Thursday, April 3, 2008

Seasoning cast iron frying pan

Using cast iron pans for cooking is a wonderful way to obtain a nice caramelized crust to your foods. Add to that the fact that cast iron pans add to your daily dietary intake of iron and the fact that cast iron pans are superb at heating evenly and you have a winner of a pan. Taking care of that pan is also of utmost importance. Once your pan is seasoned, an occasional deep cleaning is also necessary to keep your pan in the best condition.

Things You’ll Need:

* Cast iron pan
* Paper towels
* Salt
* Kosher salt

Step 1:
Know that when you notice foods sticking to your pan that normally wouldn’t, it’s time to clean and re-season your pan.

Step 2:
Heat your pan on the highest heat setting on a stove burner. When the pan is smoking hot, pour at least one cup of kosher or iodized salt into the pan.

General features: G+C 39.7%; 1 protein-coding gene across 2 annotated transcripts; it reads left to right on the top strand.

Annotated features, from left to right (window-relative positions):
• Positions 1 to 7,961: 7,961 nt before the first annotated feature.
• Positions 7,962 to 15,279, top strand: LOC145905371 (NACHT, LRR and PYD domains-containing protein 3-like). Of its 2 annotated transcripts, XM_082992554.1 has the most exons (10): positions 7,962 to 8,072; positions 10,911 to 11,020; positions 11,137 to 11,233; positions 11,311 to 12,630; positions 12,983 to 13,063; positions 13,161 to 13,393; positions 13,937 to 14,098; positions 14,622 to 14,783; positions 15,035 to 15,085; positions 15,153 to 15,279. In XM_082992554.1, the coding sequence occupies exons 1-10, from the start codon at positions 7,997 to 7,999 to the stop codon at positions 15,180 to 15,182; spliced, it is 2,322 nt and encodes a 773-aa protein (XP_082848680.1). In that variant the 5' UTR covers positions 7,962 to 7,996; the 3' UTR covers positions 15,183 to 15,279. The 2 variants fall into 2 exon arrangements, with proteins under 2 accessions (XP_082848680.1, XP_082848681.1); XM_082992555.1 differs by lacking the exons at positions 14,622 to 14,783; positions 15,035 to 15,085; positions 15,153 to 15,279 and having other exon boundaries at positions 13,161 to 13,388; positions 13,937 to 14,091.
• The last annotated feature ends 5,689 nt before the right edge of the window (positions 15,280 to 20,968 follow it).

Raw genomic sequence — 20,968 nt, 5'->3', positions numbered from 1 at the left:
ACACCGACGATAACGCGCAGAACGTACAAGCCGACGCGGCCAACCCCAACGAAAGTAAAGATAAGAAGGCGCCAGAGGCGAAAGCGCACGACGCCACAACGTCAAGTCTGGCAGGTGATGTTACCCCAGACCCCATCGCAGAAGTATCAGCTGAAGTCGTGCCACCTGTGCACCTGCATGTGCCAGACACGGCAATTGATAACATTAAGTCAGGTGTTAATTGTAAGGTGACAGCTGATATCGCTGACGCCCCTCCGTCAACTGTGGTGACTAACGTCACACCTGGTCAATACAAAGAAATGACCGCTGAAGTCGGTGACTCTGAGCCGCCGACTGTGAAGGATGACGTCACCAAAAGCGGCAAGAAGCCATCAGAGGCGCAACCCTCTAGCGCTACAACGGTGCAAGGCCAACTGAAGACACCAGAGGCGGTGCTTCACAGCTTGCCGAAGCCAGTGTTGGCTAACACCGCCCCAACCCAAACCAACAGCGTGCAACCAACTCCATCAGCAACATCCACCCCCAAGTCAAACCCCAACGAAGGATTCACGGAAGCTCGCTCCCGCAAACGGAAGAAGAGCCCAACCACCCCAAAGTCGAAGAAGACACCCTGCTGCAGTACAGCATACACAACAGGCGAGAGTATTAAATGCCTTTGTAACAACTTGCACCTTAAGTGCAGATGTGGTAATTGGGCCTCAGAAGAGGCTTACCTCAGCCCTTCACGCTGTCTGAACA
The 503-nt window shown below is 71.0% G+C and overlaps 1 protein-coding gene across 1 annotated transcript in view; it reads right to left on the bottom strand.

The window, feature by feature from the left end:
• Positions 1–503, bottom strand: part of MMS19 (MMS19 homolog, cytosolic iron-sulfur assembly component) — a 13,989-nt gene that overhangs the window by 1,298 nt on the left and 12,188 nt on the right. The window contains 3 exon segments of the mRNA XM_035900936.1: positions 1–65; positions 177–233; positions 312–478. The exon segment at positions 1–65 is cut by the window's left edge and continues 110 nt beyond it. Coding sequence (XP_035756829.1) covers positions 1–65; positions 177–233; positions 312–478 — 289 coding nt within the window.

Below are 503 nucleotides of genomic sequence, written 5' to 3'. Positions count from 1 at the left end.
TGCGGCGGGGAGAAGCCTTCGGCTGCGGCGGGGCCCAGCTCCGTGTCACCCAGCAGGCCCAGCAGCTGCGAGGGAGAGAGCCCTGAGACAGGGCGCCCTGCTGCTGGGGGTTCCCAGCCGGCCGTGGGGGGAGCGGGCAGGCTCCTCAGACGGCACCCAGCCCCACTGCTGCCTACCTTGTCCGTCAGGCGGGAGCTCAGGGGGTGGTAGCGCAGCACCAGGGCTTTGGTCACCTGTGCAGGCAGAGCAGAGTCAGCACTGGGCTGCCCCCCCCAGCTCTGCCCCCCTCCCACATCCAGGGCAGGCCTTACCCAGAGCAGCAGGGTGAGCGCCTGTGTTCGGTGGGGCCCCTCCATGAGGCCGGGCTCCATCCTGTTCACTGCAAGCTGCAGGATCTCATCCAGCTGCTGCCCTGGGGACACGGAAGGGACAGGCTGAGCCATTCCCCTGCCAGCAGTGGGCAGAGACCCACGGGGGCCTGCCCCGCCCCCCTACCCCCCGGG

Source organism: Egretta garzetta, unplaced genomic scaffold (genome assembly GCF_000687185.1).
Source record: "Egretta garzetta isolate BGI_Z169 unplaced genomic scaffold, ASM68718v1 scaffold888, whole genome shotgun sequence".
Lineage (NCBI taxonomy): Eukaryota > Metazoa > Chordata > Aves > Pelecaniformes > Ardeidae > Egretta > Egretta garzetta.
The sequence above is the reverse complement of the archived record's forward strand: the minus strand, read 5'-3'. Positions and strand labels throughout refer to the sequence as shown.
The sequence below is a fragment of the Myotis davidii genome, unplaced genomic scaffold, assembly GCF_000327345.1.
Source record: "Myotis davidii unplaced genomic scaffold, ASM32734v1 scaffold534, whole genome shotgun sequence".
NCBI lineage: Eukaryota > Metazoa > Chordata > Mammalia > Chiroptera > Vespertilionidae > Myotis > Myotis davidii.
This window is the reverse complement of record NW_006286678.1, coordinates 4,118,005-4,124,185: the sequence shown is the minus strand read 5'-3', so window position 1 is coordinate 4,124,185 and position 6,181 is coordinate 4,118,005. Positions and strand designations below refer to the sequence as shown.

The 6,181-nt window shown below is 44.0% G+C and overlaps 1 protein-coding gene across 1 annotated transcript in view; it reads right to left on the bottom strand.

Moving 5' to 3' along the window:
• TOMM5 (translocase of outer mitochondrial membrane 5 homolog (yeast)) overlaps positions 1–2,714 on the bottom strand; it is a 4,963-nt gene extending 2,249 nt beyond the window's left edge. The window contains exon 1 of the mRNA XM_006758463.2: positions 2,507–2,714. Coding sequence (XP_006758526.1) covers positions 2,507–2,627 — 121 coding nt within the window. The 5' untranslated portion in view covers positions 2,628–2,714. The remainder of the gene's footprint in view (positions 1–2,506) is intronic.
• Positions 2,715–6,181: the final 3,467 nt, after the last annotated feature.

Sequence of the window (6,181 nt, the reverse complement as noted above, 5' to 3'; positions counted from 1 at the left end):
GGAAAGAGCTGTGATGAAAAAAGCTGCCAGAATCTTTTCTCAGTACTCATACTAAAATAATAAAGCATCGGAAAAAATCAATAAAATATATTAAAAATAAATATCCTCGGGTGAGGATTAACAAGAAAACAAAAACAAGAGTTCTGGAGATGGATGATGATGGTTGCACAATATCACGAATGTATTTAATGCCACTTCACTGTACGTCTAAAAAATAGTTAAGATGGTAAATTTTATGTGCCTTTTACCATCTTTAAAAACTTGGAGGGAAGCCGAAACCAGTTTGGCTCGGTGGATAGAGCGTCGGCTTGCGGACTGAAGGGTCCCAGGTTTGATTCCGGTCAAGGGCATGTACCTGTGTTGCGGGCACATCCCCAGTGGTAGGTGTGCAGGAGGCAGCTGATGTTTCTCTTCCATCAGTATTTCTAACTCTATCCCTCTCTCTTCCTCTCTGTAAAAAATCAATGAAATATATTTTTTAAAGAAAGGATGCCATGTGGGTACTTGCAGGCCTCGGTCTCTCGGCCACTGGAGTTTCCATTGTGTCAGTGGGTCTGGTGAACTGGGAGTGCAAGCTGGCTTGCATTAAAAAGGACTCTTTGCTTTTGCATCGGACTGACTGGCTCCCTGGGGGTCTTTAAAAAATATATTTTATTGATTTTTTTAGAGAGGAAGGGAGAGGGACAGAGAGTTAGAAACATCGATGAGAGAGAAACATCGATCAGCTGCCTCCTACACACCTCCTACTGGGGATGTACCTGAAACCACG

Step 3:
Use several thicknesses of paper towels to move the salt around the pan so the salt can draw out any impurities from the pan.

Step 4:
Scrub the salt into the bottom of the pan as you continue to move the salt around.

Step 5:
Discard the hot salt after it starts to turn grey after a while.

Step 6:
Notice that the pan should look very dull since the salt has taken away any excess fat and food particles. If the pan is still shiny, repeat the hot salt scrub.

Step 7:
Wash very hot water over the pan to rinse any remaining salt, away after you have discarded the last of the salt.

Step 8:
Dry thoroughly the pan with a towel and let the pan sit in open air for ½-hour to completely dry.

Step 9:
Re-season the pan now that the pan is completely clean.


Tips & Warnings

* Kosher salt is generally better for cleaning the pan since it doesn’t have any extra additives, such as iodine. Iodized table salt can clean as well as kosher salt, but it may leave a trace amount of iodine.
* Please see the eHow Related Articles section to find out how to season your pan.
* When handling a hot cast iron pan, do not forget that the handle does not have a covering over it. Use pot holders or a dedicated cast iron handle cover to prevent severe burns on your hand.

reference from ehow.com
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